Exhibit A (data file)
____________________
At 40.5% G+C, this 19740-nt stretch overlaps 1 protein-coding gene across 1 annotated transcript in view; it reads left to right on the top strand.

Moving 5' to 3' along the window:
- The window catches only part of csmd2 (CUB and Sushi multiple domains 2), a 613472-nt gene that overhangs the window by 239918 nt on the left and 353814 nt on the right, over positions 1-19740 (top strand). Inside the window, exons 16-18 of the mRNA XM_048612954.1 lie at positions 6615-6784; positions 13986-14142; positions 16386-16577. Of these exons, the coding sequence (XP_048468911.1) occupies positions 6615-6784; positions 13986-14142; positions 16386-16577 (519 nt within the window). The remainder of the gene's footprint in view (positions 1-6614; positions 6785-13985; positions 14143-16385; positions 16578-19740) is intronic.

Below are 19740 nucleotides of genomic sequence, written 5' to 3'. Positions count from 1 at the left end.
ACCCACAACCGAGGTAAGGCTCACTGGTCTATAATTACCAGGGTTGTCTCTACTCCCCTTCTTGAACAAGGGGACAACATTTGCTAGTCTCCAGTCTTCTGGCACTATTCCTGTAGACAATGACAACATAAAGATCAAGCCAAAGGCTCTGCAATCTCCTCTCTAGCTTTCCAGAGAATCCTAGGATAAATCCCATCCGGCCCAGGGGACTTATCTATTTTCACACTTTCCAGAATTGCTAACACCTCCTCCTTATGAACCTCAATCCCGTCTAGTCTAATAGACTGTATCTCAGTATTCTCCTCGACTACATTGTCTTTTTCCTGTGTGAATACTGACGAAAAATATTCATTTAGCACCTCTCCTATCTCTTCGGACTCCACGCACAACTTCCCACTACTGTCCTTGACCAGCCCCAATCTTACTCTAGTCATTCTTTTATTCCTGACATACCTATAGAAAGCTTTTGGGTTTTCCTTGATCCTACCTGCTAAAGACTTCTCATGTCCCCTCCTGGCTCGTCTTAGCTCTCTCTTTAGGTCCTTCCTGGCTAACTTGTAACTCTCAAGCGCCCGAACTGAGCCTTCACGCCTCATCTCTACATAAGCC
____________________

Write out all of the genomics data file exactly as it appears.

At 40.5% G+C, this 19740-nt stretch overlaps 1 protein-coding gene across 1 annotated transcript in view; it reads left to right on the top strand.

Moving 5' to 3' along the window:
- The window catches only part of csmd2 (CUB and Sushi multiple domains 2), a 613472-nt gene that overhangs the window by 239918 nt on the left and 353814 nt on the right, over positions 1-19740 (top strand). Inside the window, exons 16-18 of the mRNA XM_048612954.1 lie at positions 6615-6784; positions 13986-14142; positions 16386-16577. Of these exons, the coding sequence (XP_048468911.1) occupies positions 6615-6784; positions 13986-14142; positions 16386-16577 (519 nt within the window). The remainder of the gene's footprint in view (positions 1-6614; positions 6785-13985; positions 14143-16385; positions 16578-19740) is intronic.

Below are 19740 nucleotides of genomic sequence, written 5' to 3'. Positions count from 1 at the left end.
ACCCACAACCGAGGTAAGGCTCACTGGTCTATAATTACCAGGGTTGTCTCTACTCCCCTTCTTGAACAAGGGGACAACATTTGCTAGTCTCCAGTCTTCTGGCACTATTCCTGTAGACAATGACAACATAAAGATCAAGCCAAAGGCTCTGCAATCTCCTCTCTAGCTTTCCAGAGAATCCTAGGATAAATCCCATCCGGCCCAGGGGACTTATCTATTTTCACACTTTCCAGAATTGCTAACACCTCCTCCTTATGAACCTCAATCCCGTCTAGTCTAATAGACTGTATCTCAGTATTCTCCTCGACTACATTGTCTTTTTCCTGTGTGAATACTGACGAAAAATATTCATTTAGCACCTCTCCTATCTCTTCGGACTCCACGCACAACTTCCCACTACTGTCCTTGACCAGCCCCAATCTTACTCTAGTCATTCTTTTATTCCTGACATACCTATAGAAAGCTTTTGGGTTTTCCTTGATCCTACCTGCTAAAGACTTCTCATGTCCCCTCCTGGCTCGTCTTAGCTCTCTCTTTAGGTCCTTCCTGGCTAACTTGTAACTCTCAAGCGCCCGAACTGAGCCTTCACGCCTCATCTCTACATAAGCC